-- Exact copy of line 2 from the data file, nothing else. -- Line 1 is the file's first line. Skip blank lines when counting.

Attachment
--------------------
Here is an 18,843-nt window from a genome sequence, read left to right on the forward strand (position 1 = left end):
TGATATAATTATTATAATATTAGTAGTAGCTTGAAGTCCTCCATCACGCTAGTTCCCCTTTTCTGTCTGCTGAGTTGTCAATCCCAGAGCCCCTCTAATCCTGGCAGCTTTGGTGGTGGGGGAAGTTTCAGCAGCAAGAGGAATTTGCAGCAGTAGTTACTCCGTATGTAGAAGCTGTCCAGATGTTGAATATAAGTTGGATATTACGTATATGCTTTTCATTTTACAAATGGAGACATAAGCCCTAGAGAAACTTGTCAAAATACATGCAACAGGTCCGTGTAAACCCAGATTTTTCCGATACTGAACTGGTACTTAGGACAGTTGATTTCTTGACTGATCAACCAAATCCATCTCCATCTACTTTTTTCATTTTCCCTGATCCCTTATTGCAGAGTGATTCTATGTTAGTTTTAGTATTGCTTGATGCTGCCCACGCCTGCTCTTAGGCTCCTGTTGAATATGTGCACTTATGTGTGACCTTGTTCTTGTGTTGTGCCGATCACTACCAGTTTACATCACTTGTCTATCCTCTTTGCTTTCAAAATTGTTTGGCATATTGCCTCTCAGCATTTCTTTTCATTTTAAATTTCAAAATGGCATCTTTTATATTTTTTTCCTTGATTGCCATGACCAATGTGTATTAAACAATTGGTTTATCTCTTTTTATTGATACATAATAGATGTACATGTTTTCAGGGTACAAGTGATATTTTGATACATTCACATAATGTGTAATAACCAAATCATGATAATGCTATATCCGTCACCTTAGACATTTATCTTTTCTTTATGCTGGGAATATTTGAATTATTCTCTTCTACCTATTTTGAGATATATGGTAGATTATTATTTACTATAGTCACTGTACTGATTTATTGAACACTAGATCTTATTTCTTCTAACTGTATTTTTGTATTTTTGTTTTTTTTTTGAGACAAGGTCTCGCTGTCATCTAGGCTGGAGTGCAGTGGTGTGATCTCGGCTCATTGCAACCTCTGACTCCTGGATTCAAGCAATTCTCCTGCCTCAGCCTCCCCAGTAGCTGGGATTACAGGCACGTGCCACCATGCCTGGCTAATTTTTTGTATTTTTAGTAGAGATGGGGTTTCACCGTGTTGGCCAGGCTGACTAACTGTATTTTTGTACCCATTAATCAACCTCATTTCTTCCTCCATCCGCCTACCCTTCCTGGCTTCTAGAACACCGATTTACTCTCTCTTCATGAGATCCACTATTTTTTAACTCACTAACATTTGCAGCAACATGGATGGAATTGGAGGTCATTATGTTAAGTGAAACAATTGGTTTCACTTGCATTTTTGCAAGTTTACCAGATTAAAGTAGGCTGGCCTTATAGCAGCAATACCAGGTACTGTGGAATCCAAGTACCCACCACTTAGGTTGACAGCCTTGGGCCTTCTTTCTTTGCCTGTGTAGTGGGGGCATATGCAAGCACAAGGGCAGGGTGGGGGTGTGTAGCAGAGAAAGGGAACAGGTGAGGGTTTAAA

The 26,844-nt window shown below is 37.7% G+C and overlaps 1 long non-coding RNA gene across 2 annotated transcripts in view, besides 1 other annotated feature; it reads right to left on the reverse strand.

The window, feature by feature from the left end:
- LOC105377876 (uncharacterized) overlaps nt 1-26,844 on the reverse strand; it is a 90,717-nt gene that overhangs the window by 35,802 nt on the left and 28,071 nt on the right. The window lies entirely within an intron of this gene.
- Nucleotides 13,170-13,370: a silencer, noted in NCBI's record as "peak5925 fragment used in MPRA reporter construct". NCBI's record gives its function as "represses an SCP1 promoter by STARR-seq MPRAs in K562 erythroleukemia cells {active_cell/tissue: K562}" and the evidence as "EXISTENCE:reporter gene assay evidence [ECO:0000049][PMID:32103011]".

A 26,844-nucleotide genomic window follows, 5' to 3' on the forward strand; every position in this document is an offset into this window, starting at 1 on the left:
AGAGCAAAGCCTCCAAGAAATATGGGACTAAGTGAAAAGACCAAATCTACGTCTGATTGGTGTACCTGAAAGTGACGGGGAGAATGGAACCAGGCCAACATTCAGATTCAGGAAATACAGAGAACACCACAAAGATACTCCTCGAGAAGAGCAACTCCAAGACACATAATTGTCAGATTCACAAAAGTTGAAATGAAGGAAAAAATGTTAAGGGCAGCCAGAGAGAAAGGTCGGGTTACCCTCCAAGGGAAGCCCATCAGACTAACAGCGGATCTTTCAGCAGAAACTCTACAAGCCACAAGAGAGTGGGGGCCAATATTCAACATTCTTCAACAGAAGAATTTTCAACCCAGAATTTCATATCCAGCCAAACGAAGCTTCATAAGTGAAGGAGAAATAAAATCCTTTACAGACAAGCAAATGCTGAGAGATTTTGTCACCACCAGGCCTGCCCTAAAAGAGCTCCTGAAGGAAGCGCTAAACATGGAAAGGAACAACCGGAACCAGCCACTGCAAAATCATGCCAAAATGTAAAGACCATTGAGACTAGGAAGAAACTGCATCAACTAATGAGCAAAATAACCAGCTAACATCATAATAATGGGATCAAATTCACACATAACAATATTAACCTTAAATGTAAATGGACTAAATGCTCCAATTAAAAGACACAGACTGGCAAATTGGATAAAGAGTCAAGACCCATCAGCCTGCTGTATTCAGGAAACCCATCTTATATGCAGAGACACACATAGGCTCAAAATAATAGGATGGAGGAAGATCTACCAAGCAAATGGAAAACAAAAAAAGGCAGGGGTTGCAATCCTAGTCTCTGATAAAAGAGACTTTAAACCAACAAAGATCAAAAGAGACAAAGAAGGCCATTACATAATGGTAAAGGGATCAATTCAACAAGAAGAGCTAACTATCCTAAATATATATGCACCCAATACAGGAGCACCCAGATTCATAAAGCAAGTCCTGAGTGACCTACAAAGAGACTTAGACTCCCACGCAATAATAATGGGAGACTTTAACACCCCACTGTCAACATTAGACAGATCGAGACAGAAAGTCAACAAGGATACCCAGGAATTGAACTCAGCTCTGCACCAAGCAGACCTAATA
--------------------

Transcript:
TGATATAATTATTATAATATTAGTAGTAGCTTGAAGTCCTCCATCACGCTAGTTCCCCTTTTCTGTCTGCTGAGTTGTCAATCCCAGAGCCCCTCTAATCCTGGCAGCTTTGGTGGTGGGGGAAGTTTCAGCAGCAAGAGGAATTTGCAGCAGTAGTTACTCCGTATGTAGAAGCTGTCCAGATGTTGAATATAAGTTGGATATTACGTATATGCTTTTCATTTTACAAATGGAGACATAAGCCCTAGAGAAACTTGTCAAAATACATGCAACAGGTCCGTGTAAACCCAGATTTTTCCGATACTGAACTGGTACTTAGGACAGTTGATTTCTTGACTGATCAACCAAATCCATCTCCATCTACTTTTTTCATTTTCCCTGATCCCTTATTGCAGAGTGATTCTATGTTAGTTTTAGTATTGCTTGATGCTGCCCACGCCTGCTCTTAGGCTCCTGTTGAATATGTGCACTTATGTGTGACCTTGTTCTTGTGTTGTGCCGATCACTACCAGTTTACATCACTTGTCTATCCTCTTTGCTTTCAAAATTGTTTGGCATATTGCCTCTCAGCATTTCTTTTCATTTTAAATTTCAAAATGGCATCTTTTATATTTTTTTCCTTGATTGCCATGACCAATGTGTATTAAACAATTGGTTTATCTCTTTTTATTGATACATAATAGATGTACATGTTTTCAGGGTACAAGTGATATTTTGATACATTCACATAATGTGTAATAACCAAATCATGATAATGCTATATCCGTCACCTTAGACATTTATCTTTTCTTTATGCTGGGAATATTTGAATTATTCTCTTCTACCTATTTTGAGATATATGGTAGATTATTATTTACTATAGTCACTGTACTGATTTATTGAACACTAGATCTTATTTCTTCTAACTGTATTTTTGTATTTTTGTTTTTTTTTTGAGACAAGGTCTCGCTGTCATCTAGGCTGGAGTGCAGTGGTGTGATCTCGGCTCATTGCAACCTCTGACTCCTGGATTCAAGCAATTCTCCTGCCTCAGCCTCCCCAGTAGCTGGGATTACAGGCACGTGCCACCATGCCTGGCTAATTTTTTGTATTTTTAGTAGAGATGGGGTTTCACCGTGTTGGCCAGGCTGACTAACTGTATTTTTGTACCCATTAATCAACCTCATTTCTTCCTCCATCCGCCTACCCTTCCTGGCTTCTAGAACACCGATTTACTCTCTCTTCATGAGATCCACTATTTTTTAACTCACTAACATTTGCAGCAACATGGATGGAATTGGAGGTCATTATGTTAAGTGAAACAATTGGTTTCACTTGCATTTTTGCAAGTTTACCAGATTAAAGTAGGCTGGCCTTATAGCAGCAATACCAGGTACTGTGGAATCCAAGTACCCACCACTTAGGTTGACAGCCTTGGGCCTTCTTTCTTTGCCTGTGTAGTGGGGGCATATGCAAGCACAAGGGCAGGGTGGGGGTGTGTAGCAGAGAAAGGGAACAGGTGAGGGTTTAAA